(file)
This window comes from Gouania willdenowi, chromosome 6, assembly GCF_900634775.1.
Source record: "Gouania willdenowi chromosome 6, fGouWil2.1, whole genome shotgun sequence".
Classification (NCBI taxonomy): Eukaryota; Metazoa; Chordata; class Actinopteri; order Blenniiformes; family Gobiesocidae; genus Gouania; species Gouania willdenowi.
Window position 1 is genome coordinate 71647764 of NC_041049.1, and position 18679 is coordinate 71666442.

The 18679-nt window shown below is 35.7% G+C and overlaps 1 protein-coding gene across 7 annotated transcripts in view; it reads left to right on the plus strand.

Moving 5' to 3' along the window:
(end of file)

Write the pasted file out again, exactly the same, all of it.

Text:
This window comes from Gouania willdenowi, chromosome 6, assembly GCF_900634775.1.
Source record: "Gouania willdenowi chromosome 6, fGouWil2.1, whole genome shotgun sequence".
Classification (NCBI taxonomy): Eukaryota; Metazoa; Chordata; class Actinopteri; order Blenniiformes; family Gobiesocidae; genus Gouania; species Gouania willdenowi.
Window position 1 is genome coordinate 71647764 of NC_041049.1, and position 18679 is coordinate 71666442.

The 18679-nt window shown below is 35.7% G+C and overlaps 1 protein-coding gene across 7 annotated transcripts in view; it reads left to right on the plus strand.

Moving 5' to 3' along the window: